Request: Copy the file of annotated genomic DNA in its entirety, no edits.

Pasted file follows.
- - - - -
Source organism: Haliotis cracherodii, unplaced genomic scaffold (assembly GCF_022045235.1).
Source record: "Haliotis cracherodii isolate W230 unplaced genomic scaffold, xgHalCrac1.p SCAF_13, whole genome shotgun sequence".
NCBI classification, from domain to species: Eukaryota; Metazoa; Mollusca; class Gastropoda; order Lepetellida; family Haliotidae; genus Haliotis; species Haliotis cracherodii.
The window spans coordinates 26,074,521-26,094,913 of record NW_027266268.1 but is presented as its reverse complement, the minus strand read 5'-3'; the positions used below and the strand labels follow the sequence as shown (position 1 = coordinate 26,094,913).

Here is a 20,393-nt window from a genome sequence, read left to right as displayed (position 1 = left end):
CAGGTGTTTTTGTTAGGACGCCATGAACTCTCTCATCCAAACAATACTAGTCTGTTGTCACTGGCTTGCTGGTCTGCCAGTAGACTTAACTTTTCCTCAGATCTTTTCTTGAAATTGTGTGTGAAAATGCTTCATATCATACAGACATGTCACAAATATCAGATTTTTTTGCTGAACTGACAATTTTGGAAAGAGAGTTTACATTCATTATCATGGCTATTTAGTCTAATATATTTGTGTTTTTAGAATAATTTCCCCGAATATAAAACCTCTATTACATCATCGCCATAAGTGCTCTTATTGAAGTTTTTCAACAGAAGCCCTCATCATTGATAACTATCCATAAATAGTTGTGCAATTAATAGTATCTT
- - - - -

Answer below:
Source organism: Haliotis cracherodii, unplaced genomic scaffold (assembly GCF_022045235.1).
Source record: "Haliotis cracherodii isolate W230 unplaced genomic scaffold, xgHalCrac1.p SCAF_13, whole genome shotgun sequence".
NCBI classification, from domain to species: Eukaryota; Metazoa; Mollusca; class Gastropoda; order Lepetellida; family Haliotidae; genus Haliotis; species Haliotis cracherodii.
The window spans coordinates 26,074,521-26,094,913 of record NW_027266268.1 but is presented as its reverse complement, the minus strand read 5'-3'; the positions used below and the strand labels follow the sequence as shown (position 1 = coordinate 26,094,913).

Here is a 20,393-nt window from a genome sequence, read left to right as displayed (position 1 = left end):
CAGGTGTTTTTGTTAGGACGCCATGAACTCTCTCATCCAAACAATACTAGTCTGTTGTCACTGGCTTGCTGGTCTGCCAGTAGACTTAACTTTTCCTCAGATCTTTTCTTGAAATTGTGTGTGAAAATGCTTCATATCATACAGACATGTCACAAATATCAGATTTTTTTGCTGAACTGACAATTTTGGAAAGAGAGTTTACATTCATTATCATGGCTATTTAGTCTAATATATTTGTGTTTTTAGAATAATTTCCCCGAATATAAAACCTCTATTACATCATCGCCATAAGTGCTCTTATTGAAGTTTTTCAACAGAAGCCCTCATCATTGATAACTATCCATAAATAGTTGTGCAATTAATAGTATCTT